Microsoft revealed a couple of days ago on Technet that it plans to change the Windows Update supersedence on Windows 7 and 8.1, and Windows Server 2008 R2, 2012, and 2012 R2.
The company started to publish so-called rollup updates for the mentioned operating systems in October.
This was a major change for several reasons. For one, instead of having the luxury to install individual updates, all-or-nothing was the motto of the day.
This was problematic, as it changes how bugs are addressed. You could remove the problematic update previously to address the issue, if caused by an update. With the new update scheme, all you can do is uninstall the whole rollup with all patches, even those that are not causing any issues on the system.
Imagine having to remove all security patches of a month because one causes issues on your system. You may leave a computer system running Windows wide open to attacks.
But that was not the only issue; Microsoft decided to release a security only update rollup, and a rollup image containing security updates and other updates.
I called the terminology that Microsoft uses to describe these updates atrocious. The company calls “security only” updates “Security Only Quality Update”, and the all-encompassing updates “Security Monthly Quality Rollup”.
Windows users have three options when it comes to updates: 1) install only security rollups, 2) install security and non-security update rollups, or 3) block all updates.
The supersedence issue
The idea was, that if you only wanted security updates, that you had to install those rollup patches and be done with it.
Turns out, this did not work for customers using WSUs or Configuration Manager 2007.
While security only, and security and non-security rollup, updates installed fine in October, the following happened in November when the new batch of updates was released:
- The Security-only rollup update of October 2016 was superseeded by the security and non-security rollup update in November.
This meant, that customers could not install security-only rollup updates on their machines if they used WSUS or Configuration Manager 2007, at least not without workarounds.
This meant that the October 2016 Security only update, the October 2016 Security Monthly Quality Rollup update, and the November 2016 Security only update were all superseded by the November 2016 Security Monthly Quality Rollup update.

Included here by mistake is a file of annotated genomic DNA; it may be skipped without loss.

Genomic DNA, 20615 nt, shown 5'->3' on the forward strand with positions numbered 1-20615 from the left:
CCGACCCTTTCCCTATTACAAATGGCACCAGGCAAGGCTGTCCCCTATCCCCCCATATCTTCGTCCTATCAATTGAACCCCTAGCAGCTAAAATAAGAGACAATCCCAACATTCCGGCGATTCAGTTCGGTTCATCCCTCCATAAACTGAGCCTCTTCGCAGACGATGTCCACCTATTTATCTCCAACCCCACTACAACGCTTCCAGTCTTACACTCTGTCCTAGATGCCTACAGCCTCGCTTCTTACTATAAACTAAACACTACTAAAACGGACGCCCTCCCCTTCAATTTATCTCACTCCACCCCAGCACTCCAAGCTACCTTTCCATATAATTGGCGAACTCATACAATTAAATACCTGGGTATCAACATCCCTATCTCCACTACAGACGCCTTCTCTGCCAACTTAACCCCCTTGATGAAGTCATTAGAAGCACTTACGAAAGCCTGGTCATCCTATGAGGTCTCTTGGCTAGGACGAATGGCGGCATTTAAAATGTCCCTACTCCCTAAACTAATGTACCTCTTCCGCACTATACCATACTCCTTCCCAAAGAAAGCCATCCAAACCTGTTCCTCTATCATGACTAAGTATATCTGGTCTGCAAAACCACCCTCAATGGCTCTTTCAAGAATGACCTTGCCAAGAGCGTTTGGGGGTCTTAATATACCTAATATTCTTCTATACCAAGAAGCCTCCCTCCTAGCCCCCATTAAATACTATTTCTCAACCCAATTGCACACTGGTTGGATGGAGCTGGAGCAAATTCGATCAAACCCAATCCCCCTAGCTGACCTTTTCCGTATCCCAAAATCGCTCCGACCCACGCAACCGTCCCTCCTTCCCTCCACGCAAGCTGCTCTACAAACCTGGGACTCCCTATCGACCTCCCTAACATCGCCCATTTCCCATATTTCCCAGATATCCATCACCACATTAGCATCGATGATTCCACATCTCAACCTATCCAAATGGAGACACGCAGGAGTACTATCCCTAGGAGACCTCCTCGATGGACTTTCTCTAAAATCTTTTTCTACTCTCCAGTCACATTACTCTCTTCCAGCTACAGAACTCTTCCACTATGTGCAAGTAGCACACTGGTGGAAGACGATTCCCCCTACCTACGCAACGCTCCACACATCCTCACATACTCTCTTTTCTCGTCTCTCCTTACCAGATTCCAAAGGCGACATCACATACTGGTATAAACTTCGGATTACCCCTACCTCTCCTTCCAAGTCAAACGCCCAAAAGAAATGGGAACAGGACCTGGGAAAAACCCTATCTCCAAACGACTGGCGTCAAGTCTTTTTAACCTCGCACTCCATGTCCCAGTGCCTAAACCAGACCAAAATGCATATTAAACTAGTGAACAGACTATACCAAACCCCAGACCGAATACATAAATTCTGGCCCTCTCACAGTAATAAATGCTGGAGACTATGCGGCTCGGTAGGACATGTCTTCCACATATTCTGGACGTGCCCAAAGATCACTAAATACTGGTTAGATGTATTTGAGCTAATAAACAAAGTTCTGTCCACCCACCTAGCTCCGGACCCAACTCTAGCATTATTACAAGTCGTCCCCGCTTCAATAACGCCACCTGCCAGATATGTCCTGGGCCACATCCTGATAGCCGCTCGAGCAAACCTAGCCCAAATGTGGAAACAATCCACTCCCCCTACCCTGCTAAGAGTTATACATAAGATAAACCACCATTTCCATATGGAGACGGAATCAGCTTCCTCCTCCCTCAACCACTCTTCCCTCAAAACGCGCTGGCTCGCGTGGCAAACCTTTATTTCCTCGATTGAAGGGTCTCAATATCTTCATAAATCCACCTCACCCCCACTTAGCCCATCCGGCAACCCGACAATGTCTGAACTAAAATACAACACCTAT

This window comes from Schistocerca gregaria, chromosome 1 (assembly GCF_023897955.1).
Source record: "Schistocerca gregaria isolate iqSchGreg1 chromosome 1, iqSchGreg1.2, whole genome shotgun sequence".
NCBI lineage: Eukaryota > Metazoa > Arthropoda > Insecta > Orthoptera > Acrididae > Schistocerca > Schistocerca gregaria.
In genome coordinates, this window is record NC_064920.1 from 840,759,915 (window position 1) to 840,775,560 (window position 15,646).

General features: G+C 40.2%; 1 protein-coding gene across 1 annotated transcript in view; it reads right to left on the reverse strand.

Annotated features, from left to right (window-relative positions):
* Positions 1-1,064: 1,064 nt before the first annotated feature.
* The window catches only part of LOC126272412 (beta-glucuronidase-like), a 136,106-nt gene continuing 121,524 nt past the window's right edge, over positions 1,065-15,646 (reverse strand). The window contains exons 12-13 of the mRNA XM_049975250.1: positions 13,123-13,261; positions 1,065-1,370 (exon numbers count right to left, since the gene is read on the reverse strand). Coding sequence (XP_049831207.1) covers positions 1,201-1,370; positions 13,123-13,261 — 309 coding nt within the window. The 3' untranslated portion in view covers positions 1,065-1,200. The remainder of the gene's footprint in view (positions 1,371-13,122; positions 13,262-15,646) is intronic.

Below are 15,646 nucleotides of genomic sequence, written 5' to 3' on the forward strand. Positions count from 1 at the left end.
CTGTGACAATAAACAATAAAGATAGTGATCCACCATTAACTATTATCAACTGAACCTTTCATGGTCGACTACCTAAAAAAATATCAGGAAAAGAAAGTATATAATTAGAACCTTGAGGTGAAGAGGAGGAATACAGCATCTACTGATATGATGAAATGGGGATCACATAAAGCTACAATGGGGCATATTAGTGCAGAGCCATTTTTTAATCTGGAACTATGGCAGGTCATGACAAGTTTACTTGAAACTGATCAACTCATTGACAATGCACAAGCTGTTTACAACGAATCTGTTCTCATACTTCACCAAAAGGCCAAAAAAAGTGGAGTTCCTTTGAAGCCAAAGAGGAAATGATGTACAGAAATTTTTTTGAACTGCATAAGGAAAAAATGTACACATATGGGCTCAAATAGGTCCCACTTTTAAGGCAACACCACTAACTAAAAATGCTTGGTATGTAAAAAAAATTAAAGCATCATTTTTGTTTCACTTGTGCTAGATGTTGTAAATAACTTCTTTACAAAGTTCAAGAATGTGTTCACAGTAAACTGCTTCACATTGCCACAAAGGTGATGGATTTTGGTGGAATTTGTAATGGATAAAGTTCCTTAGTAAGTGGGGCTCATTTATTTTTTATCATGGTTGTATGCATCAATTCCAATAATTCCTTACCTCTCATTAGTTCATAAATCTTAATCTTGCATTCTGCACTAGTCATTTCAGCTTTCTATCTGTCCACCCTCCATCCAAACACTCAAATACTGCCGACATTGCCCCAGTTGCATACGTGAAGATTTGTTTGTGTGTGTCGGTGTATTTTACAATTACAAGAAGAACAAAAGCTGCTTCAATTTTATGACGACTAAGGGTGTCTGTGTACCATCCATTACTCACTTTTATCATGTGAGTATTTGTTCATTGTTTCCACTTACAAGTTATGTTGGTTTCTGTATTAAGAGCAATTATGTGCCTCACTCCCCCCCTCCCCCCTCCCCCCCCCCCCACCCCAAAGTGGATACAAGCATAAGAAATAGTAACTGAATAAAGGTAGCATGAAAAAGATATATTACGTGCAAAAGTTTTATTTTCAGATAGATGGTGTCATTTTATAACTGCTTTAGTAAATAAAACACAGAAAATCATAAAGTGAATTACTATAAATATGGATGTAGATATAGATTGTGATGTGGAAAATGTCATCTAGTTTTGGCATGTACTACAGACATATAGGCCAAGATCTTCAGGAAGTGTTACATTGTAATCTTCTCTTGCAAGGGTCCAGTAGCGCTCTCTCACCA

The fix removes security-only update supersedence. This has a couple of advantages, including that it fixes the issue that company customers experienced in November 2016.
Companies may install security only updates at any time, and in any order. They may furthermore install security monthly quality rollup images in select months without affecting installed or future security updates.
Microsoft on fixing bugs in security-only updates
I asked back in October how Microsoft was going to address issues found in security updates. This was an important question for Windows users and administrators who install the security only updates only on machines.
Would Microsoft release updates for the security-only update to address the issue, or would it release the patch as part of the security monthly quality rollup?
Scott Breen shed some light on the question. According to him, Microsoft will decide the course of action on a case by case basis.
The company may release a revision for the security update to address the issue.
If a problem with the update itself is identified and not a known issue, a revision of the update might be released which resolves the problem. As I said, case-by-case.
While that is one option, Microsoft did something different for issues identified in security patch MS16-087. It addressed the issue in the November Security Quality Monthly Rollup, but not in the Security-Only Rollup for the month. (via Born City)